Jepara and Pati- Exploring the North Coast

17 Jan

Because everyone in the office is off at the annual meeting for the first few days of this week, myself, Nick (American engineer who works with the organisation) and his dad headed up to the North Coast to Pati and Jepara to have a look at some projects up there.

The trip started with a very long drive which was supposed to leave Jogja at 9pm but left at 10:30pm meaning we didn’t get to Pati until 3:30am and could hear the call to prayer and roosters as we were going to bed. While it was dark we still saw a lot of evidence of some of the awful floods that have been affecting the region as well as sprawling rice fields. Also despite the winding mountain roads and darkness our driver texted the whole way to Pati- very different road rules here. We woke up the next breakfast and had a huge breakfast (Indonesian style- I can’t remember the last time I had a meal without rice) before heading off to the Peace Place. This is a centre for promoting Trauma Healing and Alternative to Violence programs and is a beautiful building built outside town in the traditional Javanese style.IMG_5634 After hanging out at the building site and having lunch with the construction workers (including various types of offal) we walked back through the rice fields to the house we were staying at talking to lots of people along the way and seeing various different building sites where they are reusing old materials for new projects. After that we hung out at the house and visited the hospital (our friend had a family member there) and had a terrifying ride back to the house on the back of a motorbike with a 13 year old driving. He was a good driver but it was very unbalanced.

Next morning we woke up early and head some snacks before heading to church at 7am. I’m not particularly religious generally only going to churches for weddings and the like but it was very interesting although I tended to zone out when trying to translate the sermon (very long the service was an hour and a half). SingIMG_5654ing the hymns in Indonesian was very fun and we had to get up and introduce ourselves to the congregation in Indonesian. Afterwards Nick let me drive the motorbike back home which was a struggle seeing I’d never used a manual bike before but started to get the hang of it.  Then following another breakfast we went back to the Peace Place where there was around 15 kids ranging from 8-14 years for an English class. We played a lot of games in English and had a lot of fun before having a game of soccer inside. Teaching was definitely a lot of hard work so a lot of respect to all the teachers out there.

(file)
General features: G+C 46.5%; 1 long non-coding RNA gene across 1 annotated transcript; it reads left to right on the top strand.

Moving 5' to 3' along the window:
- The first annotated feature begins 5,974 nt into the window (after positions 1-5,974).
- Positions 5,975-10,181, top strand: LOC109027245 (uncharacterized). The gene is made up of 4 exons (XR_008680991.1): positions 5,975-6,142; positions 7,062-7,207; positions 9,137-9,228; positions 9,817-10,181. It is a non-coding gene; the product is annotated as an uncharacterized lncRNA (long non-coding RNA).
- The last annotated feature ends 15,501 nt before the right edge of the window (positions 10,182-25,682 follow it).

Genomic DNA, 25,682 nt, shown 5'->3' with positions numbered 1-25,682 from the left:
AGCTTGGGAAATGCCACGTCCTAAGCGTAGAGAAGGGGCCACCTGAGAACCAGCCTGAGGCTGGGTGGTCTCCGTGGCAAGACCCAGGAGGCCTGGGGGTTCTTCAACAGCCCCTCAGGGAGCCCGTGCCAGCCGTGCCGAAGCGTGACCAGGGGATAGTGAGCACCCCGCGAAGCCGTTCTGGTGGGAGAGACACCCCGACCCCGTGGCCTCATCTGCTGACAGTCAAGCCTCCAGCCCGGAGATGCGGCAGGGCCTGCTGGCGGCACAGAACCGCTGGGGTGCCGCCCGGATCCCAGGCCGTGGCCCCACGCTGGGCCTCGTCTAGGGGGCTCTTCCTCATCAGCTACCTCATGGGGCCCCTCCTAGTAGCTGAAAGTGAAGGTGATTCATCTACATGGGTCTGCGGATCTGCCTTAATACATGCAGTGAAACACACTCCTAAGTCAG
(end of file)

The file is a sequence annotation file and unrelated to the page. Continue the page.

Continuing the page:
We then got on a bus to Jepara which was packed. We stood for a fair bit until I got a seat up near the driver and made a lot of jokes in Indonesian with him. They tried to rip us off with the price of tickets but soon realised they couldn’t trick us so we spent the hour long bus ride on the awful bus joking around with everyone. We were picked up by our friend’s friend and his son (who was the cutest kid ever) before going up to the church where we stayed overnight with the minister’s family. IMG_5671 Jepara is famous for it’s woodwork and the place we were staying was full of workshops of people making furniture by hand all hours even when we walked around at at 9pm on the Sunday night. The work was of a really high quality and is frequently exported abroad.

The next morning we got up early and visited the TK (school for 4-5 year olds) across the road from our accommodation and another school for 2-3 year olds. So much cuteness but a lot of confusion as to what the bule were doing there. IMG_5696 It was then time we actually did some work and went to the wood workshop and started to design and make some figurines for a developmental play program using blocks that Nick is working on. The guys at the workshop were able to make our designs so quickly despite my awful drawings. It was really amazing to work with these master wood workers in their workplace and it was an experience that very few visitors to Jepara would get.

Then it was time to head back to Jogja and on the way to the travel office (a travel is a small minibus between towns) we did a bit of shopping although I couldn’t buy anything seeing none of the wood was finished and then went and checked out the beach before the drive back to Jogja. The drive was pretty awful taking almost 7 hours including a confusing stop where we changed cars and being stuck in rush hour traffic on the road to Semarang.IMG_5699 It was a great trip and an opportunity for us to really see everyday life with people in these towns. The hospitality of the Javanese was overwhelming with people we had never met (although connected to the projects we were working on) letting us stay with them, feeding us and showing us around their towns. A nice break from Jogja although coming “home” here was also a fantastic feeling and there is still a lot more exploring to be done. Probably head up to Salatiga this weekend and going to Jakarta in 2 weeks!

Courts xx


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